Summer is a great time to go fishing.
Turns out, some people think it's also a great time to go phishing ...as in those on-line crooks who try to steal your personal information so they can rip you off.
Most folks have gotten wise to the bogus emails purporting to be from a bank or PayPal and correctly delete them without opening.
So identity thieves have switched tactics. Now they’ve adopted a disguise they figure you can’t ignore. They’re baiting their devious hooks by making them look as if the email is coming from the one source most Americans dare not ignore: The Internal Revenue Service.
These phony emails look amazingly authentic, right down to the I.R.S. logo. Making them more enticing is the fact that many say you have a tax refund due. Even the wording sounds like official I.R.S.-speak. Here’s a sample:
After the last annual calculations of your fiscal activity we have determined that you are eligible to receive a tax refund of $63.80.
The email states that to claim this money all you need to do is fill out a form. You get it by clicking on the link conveniently embedded in the message. Then, of course, they ask for things such as your Social Security and bank account numbers and -- voila! -- you’re hooked.
This is just one approach. The I.R.S. has identified nearly 100 different scams since last November. There were 40 new ones in March alone. But June was another big month, with 20 new phishing schemes popping up.
“The I.R.S. never sends unsolicited emails,” according to an I.R.S. spokesperson. While you might choose to communicate with the I.R.S. via email once a relationship is established, she says the agency itself “would never, ever initiate” a conversation via email. Even in that case, it would never ask you to submit personal information -- PINs, credit card and bank account numbers -- via email.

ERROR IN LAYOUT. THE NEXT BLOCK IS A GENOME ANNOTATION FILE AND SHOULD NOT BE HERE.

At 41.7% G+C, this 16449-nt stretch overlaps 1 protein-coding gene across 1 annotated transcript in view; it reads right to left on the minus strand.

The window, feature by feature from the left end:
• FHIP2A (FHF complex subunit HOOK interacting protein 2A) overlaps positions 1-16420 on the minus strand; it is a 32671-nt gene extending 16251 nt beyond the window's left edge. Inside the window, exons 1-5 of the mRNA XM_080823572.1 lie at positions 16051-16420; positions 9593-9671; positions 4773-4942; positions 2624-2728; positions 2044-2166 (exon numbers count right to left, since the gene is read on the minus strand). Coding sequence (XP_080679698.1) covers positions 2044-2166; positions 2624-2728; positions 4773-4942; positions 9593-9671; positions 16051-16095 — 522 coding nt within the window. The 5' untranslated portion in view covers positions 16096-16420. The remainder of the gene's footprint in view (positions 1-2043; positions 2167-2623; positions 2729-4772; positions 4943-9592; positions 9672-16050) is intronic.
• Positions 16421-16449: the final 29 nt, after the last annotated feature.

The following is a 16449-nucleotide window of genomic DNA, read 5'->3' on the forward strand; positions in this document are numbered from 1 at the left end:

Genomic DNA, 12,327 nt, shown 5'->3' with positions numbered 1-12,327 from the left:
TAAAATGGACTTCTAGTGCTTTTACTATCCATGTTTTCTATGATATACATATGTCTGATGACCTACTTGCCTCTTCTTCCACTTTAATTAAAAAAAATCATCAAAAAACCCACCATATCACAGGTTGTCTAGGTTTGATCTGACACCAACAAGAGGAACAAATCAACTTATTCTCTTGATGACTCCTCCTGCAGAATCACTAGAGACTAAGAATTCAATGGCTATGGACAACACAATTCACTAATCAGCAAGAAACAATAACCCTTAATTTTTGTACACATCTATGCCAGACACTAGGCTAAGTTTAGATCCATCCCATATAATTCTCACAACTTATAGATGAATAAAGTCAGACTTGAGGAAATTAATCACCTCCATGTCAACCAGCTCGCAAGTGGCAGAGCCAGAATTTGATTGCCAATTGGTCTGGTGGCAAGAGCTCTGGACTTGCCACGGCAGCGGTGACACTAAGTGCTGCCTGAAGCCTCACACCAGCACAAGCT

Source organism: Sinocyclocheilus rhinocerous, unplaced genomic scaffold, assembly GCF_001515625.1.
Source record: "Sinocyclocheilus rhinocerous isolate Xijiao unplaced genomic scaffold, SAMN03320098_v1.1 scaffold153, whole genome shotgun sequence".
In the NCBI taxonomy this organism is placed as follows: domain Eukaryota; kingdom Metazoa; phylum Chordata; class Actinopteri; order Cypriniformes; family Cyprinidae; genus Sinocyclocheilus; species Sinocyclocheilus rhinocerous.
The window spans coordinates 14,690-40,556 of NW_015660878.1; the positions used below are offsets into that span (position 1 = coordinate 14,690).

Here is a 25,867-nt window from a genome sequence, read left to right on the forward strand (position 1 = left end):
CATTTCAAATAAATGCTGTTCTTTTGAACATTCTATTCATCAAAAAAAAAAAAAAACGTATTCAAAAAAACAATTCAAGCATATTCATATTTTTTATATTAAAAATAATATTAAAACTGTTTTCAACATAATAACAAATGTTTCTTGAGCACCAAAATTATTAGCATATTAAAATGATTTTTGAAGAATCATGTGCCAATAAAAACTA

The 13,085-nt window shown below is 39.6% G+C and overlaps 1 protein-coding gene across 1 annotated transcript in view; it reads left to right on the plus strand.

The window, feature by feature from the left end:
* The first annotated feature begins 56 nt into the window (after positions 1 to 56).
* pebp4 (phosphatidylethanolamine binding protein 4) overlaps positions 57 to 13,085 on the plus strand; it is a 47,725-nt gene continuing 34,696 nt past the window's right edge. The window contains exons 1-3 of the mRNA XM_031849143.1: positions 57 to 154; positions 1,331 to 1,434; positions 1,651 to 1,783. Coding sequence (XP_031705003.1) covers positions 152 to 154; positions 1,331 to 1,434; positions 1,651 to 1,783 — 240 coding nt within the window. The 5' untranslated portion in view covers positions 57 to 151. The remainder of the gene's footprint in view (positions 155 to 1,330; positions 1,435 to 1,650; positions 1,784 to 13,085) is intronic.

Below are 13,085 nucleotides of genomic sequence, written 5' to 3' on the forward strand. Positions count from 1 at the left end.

Unfortunately, there is little the federal government can do if and when the I.D. thieves are caught. That’s because most of the scamsters are using servers outside the United States. They have been traced to Australia, Canada, China, Poland, Singapore, Germany, and Indonesia to name a few of the countries.
Catching and prosecuting the individuals behind these scams is difficult due to the “here today, gone tomorrow” nature of web-based scamsters. So the I.R.S. is focusing on “prevention rather than punishment.” That involves locating and shutting down the sites as quickly as possible and educating consumers about this problem.
Each of us can help. If you receive any suspicious email that uses the I.R.S. name or logo, the Internal Revenue Service requests that you forward it to them so they can investigate. Out of the more than 7,000 bogus emails that have been forwarded to the I.R.S., 1,200 were received last month.
In order for the fraudulent email to retain important information such as its URL and link -- critical elements for identifying the source -- you need to follow the procedure outlined on the I.R.S. website.
Type the word “phishing” in the search box. Next, locate the article called “How to Protect Yourself From Suspicious E-Mails.” Scroll through this to find the instructions on how to forward a suspicious email.
Don’t expect a reply. Given the volume of emails this mailbox receives, the I.R.S. says that’s impossible.
If you feel you are a target of identity theft -- whether or not it’s related to the I.R.S.-- you should contact the Federal Trade Commission, which is the lead agency on this issue.
The FTC has a special website dedicated to protecting yourself from identity theft and what to do if you become a victim: http://www.consumer.gov/idtheft/index.html.
In addition, a half dozen federal agencies have banded together to jointly support the website OnGuardOnLine.
Be aware. Be smart. Be careful.
Hope this helps,
If you have a question for Gail Buckner and the Your $ Matters column, send them to: email@example.com, along with your name and phone number.